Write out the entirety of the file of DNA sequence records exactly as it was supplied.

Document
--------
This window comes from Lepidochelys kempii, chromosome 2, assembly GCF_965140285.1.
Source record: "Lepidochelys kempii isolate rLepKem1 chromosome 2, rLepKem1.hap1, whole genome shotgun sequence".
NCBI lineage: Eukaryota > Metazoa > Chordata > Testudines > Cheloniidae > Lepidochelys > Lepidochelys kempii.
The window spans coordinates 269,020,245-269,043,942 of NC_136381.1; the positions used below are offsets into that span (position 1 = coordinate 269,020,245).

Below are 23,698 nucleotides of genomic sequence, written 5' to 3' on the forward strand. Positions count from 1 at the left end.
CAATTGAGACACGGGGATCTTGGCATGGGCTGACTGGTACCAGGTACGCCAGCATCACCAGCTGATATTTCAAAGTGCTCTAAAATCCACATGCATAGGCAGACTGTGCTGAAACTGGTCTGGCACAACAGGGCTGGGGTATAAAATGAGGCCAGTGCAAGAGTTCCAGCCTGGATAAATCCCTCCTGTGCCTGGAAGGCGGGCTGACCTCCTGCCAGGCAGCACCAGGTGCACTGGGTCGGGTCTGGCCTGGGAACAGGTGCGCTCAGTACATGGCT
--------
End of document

This window comes from Lepidochelys kempii, chromosome 2, assembly GCF_965140285.1.
Source record: "Lepidochelys kempii isolate rLepKem1 chromosome 2, rLepKem1.hap1, whole genome shotgun sequence".
NCBI lineage: Eukaryota > Metazoa > Chordata > Testudines > Cheloniidae > Lepidochelys > Lepidochelys kempii.
The window spans coordinates 269,020,245-269,043,942 of NC_136381.1; the positions used below are offsets into that span (position 1 = coordinate 269,020,245).

Below are 23,698 nucleotides of genomic sequence, written 5' to 3' on the forward strand. Positions count from 1 at the left end.
CAATTGAGACACGGGGATCTTGGCATGGGCTGACTGGTACCAGGTACGCCAGCATCACCAGCTGATATTTCAAAGTGCTCTAAAATCCACATGCATAGGCAGACTGTGCTGAAACTGGTCTGGCACAACAGGGCTGGGGTATAAAATGAGGCCAGTGCAAGAGTTCCAGCCTGGATAAATCCCTCCTGTGCCTGGAAGGCGGGCTGACCTCCTGCCAGGCAGCACCAGGTGCACTGGGTCGGGTCTGGCCTGGGAACAGGTGCGCTCAGTACATGGCT